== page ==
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Ensuring you win the race against the machine


2015 is barely 3 months old and already there have been a plethora of reports and papers exploring what the future of work might look like.

Recentlywe had theFast Forward 2030: The Future of Work and the Workplace report from CBRE and Genesis, which was less about how work will look in 15 years time as what kind of workplace Millennials would love to have right now.

We thenhad New Ways of Working from the Virgin backed B Team, which looked at some of the things driving the change in our workplace.

We’ve even had the recentlaunchof the crowdsourced Workplace Conversation, which is a project supported by a number of UK professional bodies.

Or there was the recent paper from the Hamilton Project, which looked more broadly at the topic and explored some of the social impacts of the changing face of work.

As you can imagine, no exploration of the topic would be complete without exploring the work of Erik Brynjolfsson, so it’s exciting to see he has led a fresh study into the topic together with a team comprised of MIT and Masdar Institute academics.

The changing nature of work

The paper, called Racing With and Against the Machine: Changes in Occupational Skill Composition in an Era of Rapid Technological Advance, looked at the changing skills requirements of jobs in 2006 ad 2014.

The study found that there was a distinct change in skill requirement over that timeframe.

For instance, that period has seen a big leap in the ability of machines to accurately perceive voice and visual information, therefore there has been a drop in jobs that require such skills in humans.

Similarly, it emerged that it is increasingly the case that jobs no longer require supervision, as computers take over the more routine jobs on the market.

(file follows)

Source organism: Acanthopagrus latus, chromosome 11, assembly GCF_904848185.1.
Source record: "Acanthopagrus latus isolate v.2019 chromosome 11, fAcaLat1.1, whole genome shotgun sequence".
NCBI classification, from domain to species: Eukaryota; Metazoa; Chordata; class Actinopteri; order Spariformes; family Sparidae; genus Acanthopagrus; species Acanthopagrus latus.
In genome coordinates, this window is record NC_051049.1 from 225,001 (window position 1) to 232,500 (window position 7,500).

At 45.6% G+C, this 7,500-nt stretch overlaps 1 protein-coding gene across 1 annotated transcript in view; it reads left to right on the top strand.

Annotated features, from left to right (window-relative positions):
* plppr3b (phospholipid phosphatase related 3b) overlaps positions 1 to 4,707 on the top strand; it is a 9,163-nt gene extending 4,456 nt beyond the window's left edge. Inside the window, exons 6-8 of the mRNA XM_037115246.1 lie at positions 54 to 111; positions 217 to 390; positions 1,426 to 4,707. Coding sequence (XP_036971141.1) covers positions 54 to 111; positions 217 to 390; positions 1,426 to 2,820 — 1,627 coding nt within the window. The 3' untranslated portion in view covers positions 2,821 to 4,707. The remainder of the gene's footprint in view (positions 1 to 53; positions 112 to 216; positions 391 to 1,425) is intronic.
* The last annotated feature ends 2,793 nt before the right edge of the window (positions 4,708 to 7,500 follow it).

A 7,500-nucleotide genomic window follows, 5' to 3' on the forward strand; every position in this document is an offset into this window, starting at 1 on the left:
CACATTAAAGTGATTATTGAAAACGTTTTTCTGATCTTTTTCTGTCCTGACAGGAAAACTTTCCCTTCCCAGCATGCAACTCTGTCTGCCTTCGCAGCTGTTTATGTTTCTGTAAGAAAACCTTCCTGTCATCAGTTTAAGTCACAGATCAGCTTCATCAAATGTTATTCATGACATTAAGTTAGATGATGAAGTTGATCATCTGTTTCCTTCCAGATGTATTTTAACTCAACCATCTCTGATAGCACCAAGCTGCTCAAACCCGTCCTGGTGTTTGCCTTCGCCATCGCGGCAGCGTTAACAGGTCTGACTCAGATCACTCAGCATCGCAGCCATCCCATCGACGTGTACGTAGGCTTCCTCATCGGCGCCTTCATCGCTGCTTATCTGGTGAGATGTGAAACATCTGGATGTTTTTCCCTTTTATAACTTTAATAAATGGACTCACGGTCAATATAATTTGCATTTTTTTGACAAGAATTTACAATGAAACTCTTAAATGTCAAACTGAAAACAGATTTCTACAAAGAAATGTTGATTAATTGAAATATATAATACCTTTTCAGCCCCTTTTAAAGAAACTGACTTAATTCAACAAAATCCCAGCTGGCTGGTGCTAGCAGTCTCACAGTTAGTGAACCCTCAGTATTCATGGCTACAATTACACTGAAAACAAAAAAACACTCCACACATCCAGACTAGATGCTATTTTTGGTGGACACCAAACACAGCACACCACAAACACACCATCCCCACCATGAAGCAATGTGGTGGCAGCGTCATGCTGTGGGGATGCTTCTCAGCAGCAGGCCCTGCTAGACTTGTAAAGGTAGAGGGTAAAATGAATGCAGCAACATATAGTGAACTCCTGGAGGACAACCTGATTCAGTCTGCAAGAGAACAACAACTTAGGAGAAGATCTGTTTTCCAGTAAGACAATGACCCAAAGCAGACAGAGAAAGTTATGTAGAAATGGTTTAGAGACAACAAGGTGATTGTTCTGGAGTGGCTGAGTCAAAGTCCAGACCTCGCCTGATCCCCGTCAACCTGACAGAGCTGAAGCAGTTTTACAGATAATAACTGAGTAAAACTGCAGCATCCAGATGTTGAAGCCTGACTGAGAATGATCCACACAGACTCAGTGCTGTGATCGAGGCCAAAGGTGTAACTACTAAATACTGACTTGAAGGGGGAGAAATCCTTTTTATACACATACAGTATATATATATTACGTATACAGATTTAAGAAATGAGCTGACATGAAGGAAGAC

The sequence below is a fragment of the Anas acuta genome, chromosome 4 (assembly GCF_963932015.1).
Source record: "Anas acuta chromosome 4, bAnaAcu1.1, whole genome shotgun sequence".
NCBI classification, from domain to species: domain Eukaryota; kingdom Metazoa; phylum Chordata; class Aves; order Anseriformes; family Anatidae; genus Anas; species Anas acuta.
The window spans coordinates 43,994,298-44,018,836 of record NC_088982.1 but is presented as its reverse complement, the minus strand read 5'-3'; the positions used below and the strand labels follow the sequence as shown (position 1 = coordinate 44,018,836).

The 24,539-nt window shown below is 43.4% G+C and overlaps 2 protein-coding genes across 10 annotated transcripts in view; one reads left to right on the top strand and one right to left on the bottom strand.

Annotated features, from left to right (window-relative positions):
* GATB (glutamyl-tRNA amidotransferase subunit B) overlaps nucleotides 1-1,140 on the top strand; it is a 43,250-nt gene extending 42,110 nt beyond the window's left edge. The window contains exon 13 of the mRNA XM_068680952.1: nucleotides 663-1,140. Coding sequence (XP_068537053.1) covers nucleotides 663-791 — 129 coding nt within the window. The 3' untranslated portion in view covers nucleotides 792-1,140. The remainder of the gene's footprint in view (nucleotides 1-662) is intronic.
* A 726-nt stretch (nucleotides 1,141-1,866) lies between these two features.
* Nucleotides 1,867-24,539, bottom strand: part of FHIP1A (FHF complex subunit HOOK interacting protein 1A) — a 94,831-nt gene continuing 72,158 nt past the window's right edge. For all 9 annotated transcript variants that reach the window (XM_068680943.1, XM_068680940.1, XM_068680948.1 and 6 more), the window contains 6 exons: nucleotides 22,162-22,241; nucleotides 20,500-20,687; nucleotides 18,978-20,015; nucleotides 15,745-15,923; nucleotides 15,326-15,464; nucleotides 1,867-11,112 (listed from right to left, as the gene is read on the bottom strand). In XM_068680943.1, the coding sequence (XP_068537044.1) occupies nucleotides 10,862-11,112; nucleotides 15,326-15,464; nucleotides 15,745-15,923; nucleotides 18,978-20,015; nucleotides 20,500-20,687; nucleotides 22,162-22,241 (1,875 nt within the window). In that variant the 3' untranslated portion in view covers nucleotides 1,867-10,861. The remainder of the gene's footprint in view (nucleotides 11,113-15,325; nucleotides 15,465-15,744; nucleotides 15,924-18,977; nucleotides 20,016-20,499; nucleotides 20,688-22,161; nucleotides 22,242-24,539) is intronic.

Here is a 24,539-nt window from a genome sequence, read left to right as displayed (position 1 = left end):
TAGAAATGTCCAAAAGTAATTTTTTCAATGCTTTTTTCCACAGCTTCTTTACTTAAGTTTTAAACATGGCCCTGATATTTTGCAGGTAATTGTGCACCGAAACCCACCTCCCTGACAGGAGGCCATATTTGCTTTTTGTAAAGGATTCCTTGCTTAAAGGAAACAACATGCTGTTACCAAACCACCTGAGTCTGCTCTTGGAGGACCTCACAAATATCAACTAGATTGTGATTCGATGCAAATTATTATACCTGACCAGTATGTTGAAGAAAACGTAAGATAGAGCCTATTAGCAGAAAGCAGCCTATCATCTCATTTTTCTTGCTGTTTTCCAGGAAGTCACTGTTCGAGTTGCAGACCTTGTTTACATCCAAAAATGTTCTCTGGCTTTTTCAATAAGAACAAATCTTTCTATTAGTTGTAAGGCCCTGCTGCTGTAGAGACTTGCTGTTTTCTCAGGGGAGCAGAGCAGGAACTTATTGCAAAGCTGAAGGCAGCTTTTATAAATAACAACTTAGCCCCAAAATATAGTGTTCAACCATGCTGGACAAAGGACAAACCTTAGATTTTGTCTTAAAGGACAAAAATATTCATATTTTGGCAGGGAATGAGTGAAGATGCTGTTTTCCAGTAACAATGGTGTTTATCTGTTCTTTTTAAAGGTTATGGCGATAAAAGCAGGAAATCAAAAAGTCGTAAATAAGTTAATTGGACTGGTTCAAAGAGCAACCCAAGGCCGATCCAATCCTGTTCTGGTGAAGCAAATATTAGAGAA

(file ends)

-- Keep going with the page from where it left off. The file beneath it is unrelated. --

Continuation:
There are other skills however that have grown tremendously in that time.  The ability to work with computers for instance is still strongly in demand, whilst interpersonal skills remain highly sought after.

What it means for the future

Whilst the paper doesn’t strictly speaking look at the future of work, it does nonetheless give us a valuable lesson into the changing nature of skills, and their value in the workplace.

The paper highlights the rapid pace of change and progress in a wide range of technologies.  Therefore they urge people to take a flexible approach to learning and skills development, even if this means changing their occupation.

“For any given skill one can think of, some computer scientist may already be trying to develop an algorithm to do it,” they say.

It’s important, therefore, to try and be as flexible as approach as possible to retain the ability to adapt to the changing nature of what machines can do.

With the pace of change showing no sign of abating, this advice is likely to be as good as any when it comes to pondering what the future of work might look like.

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